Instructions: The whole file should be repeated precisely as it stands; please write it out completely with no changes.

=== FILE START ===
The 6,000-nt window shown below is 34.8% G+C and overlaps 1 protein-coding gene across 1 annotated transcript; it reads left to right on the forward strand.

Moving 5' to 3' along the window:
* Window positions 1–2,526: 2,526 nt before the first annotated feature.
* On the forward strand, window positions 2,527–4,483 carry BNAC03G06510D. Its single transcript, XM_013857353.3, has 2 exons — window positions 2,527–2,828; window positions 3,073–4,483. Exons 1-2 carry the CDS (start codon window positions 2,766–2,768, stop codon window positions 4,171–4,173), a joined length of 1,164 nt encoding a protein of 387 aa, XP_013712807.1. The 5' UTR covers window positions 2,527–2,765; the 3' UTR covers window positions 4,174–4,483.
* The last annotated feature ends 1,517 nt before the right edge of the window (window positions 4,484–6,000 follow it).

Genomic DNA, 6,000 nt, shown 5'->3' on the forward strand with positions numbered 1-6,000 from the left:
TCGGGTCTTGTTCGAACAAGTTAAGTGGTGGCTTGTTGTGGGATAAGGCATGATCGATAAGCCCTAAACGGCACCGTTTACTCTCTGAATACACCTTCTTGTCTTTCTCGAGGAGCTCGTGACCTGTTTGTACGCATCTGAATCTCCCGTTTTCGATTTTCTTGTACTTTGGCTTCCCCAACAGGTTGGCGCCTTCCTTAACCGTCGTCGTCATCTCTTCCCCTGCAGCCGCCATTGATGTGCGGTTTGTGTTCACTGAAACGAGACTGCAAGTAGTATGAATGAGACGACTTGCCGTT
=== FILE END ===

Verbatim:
The 6,000-nt window shown below is 34.8% G+C and overlaps 1 protein-coding gene across 1 annotated transcript; it reads left to right on the forward strand.

Moving 5' to 3' along the window:
* Window positions 1–2,526: 2,526 nt before the first annotated feature.
* On the forward strand, window positions 2,527–4,483 carry BNAC03G06510D. Its single transcript, XM_013857353.3, has 2 exons — window positions 2,527–2,828; window positions 3,073–4,483. Exons 1-2 carry the CDS (start codon window positions 2,766–2,768, stop codon window positions 4,171–4,173), a joined length of 1,164 nt encoding a protein of 387 aa, XP_013712807.1. The 5' UTR covers window positions 2,527–2,765; the 3' UTR covers window positions 4,174–4,483.
* The last annotated feature ends 1,517 nt before the right edge of the window (window positions 4,484–6,000 follow it).

Genomic DNA, 6,000 nt, shown 5'->3' on the forward strand with positions numbered 1-6,000 from the left:
TCGGGTCTTGTTCGAACAAGTTAAGTGGTGGCTTGTTGTGGGATAAGGCATGATCGATAAGCCCTAAACGGCACCGTTTACTCTCTGAATACACCTTCTTGTCTTTCTCGAGGAGCTCGTGACCTGTTTGTACGCATCTGAATCTCCCGTTTTCGATTTTCTTGTACTTTGGCTTCCCCAACAGGTTGGCGCCTTCCTTAACCGTCGTCGTCATCTCTTCCCCTGCAGCCGCCATTGATGTGCGGTTTGTGTTCACTGAAACGAGACTGCAAGTAGTATGAATGAGACGACTTGCCGTT